UK grocery market is basically dominated by Tesco, Asda, Sainsbury's And Morrison. These four chain retailers controlling more than 75% of the whole grocery market (TNS Worldpanel). After taking over of Asda by the world's leading retailer Wal mart in 1999 Tesco faces huge competition for price cutting of the brand products. (http://findarticles.com/p/articles/mi_m0DQA/is_1999_June_17/ai_55041044/)
b) Bargaining power of Suppliers:
A group of supplier firms has more bargaining power when the input is, in one way or another, important to the buyer and when the supplier industry is dominated by a few large producers who enjoy reasonably secure market positions and who are not beleaguered by intensely competitive conditions (Davies & Lam 2001). Giant retail industry like Tesco, it is easy for them to dominate the power of suppliers. Whenever they realise any threat from the current suppliers they trend to switch to another company. To keep the price of the products low with competition with another retail stores Tesco dictate the suppliers, if not possible in the country Tesco purchase from the third world countries. For best product Tesco imports from different parts of the world.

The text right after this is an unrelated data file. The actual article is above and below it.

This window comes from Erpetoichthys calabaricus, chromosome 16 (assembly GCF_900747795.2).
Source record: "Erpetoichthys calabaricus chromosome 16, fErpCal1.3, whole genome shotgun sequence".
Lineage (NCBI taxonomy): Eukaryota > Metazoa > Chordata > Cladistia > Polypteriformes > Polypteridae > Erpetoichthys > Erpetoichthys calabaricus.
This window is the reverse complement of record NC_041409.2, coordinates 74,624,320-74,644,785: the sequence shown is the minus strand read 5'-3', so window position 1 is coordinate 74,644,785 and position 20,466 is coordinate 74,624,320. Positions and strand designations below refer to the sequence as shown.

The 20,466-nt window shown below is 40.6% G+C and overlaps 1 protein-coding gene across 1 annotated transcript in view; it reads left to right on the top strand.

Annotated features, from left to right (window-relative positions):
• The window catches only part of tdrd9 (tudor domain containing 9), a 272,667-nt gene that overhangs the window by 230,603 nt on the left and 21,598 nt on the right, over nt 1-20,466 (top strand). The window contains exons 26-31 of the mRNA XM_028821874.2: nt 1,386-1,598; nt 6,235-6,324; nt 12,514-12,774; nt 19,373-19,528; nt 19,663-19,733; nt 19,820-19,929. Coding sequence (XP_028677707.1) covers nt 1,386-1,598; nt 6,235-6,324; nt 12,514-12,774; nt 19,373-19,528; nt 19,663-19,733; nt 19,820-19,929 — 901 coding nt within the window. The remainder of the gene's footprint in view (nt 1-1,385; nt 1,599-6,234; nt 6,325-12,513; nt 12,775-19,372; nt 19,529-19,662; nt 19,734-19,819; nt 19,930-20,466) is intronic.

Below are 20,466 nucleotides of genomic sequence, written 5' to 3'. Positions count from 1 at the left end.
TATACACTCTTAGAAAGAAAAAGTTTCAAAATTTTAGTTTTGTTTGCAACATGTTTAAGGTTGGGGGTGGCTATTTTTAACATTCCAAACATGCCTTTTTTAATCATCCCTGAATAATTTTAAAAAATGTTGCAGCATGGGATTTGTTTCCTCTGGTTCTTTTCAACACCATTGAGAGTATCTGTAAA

c) Bargaining power of Customers: